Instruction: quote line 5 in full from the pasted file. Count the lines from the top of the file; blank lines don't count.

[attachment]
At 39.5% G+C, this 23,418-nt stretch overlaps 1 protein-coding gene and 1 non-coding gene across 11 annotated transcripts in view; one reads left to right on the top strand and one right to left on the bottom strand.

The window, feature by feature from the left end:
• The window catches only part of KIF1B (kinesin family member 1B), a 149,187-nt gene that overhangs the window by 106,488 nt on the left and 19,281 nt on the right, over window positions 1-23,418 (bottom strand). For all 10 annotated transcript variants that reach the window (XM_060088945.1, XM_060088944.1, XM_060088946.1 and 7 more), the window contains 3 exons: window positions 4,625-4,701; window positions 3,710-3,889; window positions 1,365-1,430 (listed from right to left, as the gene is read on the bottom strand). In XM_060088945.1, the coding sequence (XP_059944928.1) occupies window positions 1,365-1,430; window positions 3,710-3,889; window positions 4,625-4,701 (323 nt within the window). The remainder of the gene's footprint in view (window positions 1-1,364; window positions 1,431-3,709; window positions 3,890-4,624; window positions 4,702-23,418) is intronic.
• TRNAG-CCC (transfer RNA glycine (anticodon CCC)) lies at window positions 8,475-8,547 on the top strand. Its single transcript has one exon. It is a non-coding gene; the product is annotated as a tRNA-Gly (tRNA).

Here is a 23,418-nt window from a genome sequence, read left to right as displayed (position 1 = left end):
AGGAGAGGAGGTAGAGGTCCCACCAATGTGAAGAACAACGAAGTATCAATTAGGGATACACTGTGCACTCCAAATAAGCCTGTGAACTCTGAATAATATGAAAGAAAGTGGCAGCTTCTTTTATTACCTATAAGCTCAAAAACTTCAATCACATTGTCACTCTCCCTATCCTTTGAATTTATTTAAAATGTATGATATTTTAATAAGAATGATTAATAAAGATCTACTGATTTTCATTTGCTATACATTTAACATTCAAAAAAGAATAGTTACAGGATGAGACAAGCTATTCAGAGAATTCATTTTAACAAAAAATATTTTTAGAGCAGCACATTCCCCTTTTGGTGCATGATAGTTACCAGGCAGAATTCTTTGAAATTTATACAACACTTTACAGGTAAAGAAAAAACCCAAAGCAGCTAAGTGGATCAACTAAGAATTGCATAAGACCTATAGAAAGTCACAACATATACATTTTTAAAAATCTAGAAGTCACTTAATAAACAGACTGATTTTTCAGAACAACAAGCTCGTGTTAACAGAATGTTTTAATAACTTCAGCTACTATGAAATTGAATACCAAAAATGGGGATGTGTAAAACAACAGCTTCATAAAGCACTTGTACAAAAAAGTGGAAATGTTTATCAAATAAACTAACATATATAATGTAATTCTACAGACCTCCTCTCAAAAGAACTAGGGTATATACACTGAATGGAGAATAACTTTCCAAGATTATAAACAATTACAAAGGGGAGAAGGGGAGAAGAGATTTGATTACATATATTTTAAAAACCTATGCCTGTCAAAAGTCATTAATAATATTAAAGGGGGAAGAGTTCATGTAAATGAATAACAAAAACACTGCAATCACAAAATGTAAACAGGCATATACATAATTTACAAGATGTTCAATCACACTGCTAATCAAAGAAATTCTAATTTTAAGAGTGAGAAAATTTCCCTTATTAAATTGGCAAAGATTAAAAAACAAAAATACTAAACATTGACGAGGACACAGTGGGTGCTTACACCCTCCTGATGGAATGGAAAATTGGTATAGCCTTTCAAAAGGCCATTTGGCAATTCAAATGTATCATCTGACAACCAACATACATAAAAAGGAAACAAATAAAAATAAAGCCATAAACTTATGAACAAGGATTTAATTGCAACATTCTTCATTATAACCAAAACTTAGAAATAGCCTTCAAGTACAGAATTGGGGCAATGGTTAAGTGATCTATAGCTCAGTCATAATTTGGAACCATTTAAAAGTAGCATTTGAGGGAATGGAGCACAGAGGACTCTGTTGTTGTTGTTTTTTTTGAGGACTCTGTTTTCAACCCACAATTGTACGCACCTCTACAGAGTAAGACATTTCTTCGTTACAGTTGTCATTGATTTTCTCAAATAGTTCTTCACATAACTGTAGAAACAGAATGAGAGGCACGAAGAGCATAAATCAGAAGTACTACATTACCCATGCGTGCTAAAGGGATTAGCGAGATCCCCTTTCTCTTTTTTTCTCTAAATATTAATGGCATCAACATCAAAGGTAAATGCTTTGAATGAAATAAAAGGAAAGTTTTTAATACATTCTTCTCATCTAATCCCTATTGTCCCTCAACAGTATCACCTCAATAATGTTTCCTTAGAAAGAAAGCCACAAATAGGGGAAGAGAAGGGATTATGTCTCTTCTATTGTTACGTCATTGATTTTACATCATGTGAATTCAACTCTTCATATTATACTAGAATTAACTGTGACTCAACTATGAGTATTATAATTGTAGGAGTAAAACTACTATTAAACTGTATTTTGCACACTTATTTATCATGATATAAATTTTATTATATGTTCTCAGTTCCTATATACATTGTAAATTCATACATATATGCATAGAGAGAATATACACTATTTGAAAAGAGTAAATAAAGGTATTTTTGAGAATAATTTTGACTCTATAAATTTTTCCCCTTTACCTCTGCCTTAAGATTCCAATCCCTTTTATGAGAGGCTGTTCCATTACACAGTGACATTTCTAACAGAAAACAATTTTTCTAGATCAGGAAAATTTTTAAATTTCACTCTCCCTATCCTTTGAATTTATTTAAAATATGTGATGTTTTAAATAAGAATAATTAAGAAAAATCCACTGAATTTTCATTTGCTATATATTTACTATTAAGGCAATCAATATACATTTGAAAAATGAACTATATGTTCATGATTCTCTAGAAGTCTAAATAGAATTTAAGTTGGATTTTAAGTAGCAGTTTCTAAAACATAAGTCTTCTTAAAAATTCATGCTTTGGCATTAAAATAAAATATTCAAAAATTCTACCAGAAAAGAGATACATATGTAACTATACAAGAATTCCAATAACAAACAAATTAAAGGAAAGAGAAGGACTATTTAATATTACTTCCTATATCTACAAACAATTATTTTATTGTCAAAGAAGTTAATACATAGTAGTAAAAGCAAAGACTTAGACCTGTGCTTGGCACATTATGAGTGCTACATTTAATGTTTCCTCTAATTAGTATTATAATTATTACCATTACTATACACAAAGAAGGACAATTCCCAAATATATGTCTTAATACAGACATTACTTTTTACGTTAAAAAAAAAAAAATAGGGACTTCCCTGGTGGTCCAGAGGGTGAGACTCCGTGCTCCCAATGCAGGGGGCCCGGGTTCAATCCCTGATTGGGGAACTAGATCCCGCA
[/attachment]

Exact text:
Here is a 23,418-nt window from a genome sequence, read left to right as displayed (position 1 = left end):